Auto Electronics

Continental, Compact Power win GM contracts for Li-ion development

After evaluating 13 proposals, General Motors has awarded contracts to Continental Automotive Systems and Compact Power Inc. (CPI) to provide lithium-ion (Li-ion) batteries for range-extender electric and fuel cell variants of GM’s E-Flex architecture. The value of the contracts was not disclosed.

Continental Automotive Systems, a division of Continental A.G., will develop Li-ion battery packs, according to a GM statement. Continental is scheduled to deploy lithium technology in a production vehicle next year. Compact Power, a subsidiary of LG Chem will develop and test battery modules and packs, using cells developed by the parent company, and will also work on mechanical integration, thermal and electronic management and vehicle interface.

“This technology is developing rapidly, and this contract is an opportunity to deeply understand the differing battery technologies before making a production decision,” said Denise Gray, GM director of hybrid energy storage devices.

GM said Continental and Compact Power demonstrated solutions that best met the specific energy, power, mass and durability requirements for the battery in the E-Flex range-extender variant. The battery for the fuel-cell variant requires half the energy and power, but must be integrated and connected to the vehicle in a similar way. GM is continuing to assess other solutions to bring lithium-ion batteries to production.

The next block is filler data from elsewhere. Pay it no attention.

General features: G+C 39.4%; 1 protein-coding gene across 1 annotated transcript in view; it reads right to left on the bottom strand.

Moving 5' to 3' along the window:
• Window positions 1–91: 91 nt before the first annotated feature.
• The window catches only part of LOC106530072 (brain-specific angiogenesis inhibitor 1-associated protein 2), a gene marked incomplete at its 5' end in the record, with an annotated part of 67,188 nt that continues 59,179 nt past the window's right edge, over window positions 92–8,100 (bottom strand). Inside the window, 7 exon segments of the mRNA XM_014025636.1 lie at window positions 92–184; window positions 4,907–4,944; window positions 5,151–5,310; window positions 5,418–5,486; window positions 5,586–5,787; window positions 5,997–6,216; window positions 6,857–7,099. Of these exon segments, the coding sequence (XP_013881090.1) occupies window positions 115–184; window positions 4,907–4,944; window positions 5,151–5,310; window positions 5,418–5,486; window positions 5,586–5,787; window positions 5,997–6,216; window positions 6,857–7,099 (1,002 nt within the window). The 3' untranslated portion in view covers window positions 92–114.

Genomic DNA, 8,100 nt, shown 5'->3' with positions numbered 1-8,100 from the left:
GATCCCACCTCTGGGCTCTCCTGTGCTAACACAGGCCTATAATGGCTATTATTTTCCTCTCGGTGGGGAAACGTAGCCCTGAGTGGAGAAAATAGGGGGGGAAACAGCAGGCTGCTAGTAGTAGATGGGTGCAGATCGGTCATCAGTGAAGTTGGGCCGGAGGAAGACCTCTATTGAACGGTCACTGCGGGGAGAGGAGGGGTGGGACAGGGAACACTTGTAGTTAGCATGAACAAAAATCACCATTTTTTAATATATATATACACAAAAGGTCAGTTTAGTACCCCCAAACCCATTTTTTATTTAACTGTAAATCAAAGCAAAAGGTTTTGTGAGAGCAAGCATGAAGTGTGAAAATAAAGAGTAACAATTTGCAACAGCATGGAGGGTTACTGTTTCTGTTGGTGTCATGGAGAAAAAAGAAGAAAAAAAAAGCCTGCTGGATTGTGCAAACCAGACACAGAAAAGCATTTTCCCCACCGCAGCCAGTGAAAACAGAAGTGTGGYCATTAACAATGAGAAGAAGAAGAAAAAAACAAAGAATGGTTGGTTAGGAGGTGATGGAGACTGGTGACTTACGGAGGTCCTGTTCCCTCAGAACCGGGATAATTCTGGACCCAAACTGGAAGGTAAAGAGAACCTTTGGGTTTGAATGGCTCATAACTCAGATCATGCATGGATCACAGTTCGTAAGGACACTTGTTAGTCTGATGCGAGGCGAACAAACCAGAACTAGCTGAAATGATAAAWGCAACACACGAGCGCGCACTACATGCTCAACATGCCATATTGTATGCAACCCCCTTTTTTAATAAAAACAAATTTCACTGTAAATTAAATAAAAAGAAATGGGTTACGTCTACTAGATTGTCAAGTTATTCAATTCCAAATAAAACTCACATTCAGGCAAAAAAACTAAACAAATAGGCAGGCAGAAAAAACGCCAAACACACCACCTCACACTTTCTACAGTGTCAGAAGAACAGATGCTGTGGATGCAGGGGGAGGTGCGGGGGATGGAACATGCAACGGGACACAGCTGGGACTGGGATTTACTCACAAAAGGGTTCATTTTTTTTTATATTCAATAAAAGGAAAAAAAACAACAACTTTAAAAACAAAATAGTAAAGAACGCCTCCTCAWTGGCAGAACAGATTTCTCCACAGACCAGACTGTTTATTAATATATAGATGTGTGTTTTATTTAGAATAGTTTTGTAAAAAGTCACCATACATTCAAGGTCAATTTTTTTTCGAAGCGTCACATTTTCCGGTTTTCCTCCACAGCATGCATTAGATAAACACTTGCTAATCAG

GM’s E-Flex (flexible electric drive) electric vehicle architecture underpins the Chevy Volt concept car shown earlier this year and is being developed as part of the firm's strategy to diversify transportation away from petroleum. E-Flex was first shown as the plug-in battery electric propulsion system for the Volt, an electric vehicle with a traveling range of up to 40 miles using battery power and a small engine with a generator to extend its range to 640 miles. A plug-in fuel cell variant of the E-Flex system was shown at the Shanghai Auto Show in April. The E-Flex architecture is designed to be adaptable for several vehicle packages operating on various sources of electricity.

"The signing of these battery development contracts is an important next step on the path to bring the Volt closer to reality," said GM chairman and CEO Rick Wagoner. "Given the huge potential that the Volt and its E-Flex system offers to lower oil consumption, lower oil imports, and reduce carbon emissions, this is a top priority program for GM."

Li-ion batteries are expected to surpass nickel-metal hydride (NiMH) batteries as the standard in batteries for hybrid electric vehicles in the next three to five years. Compared with NiMH, Li-Ion technology offers longer life and higher voltage at lower weight and smaller volume over a wider temperature range. It also has less environmental impact.

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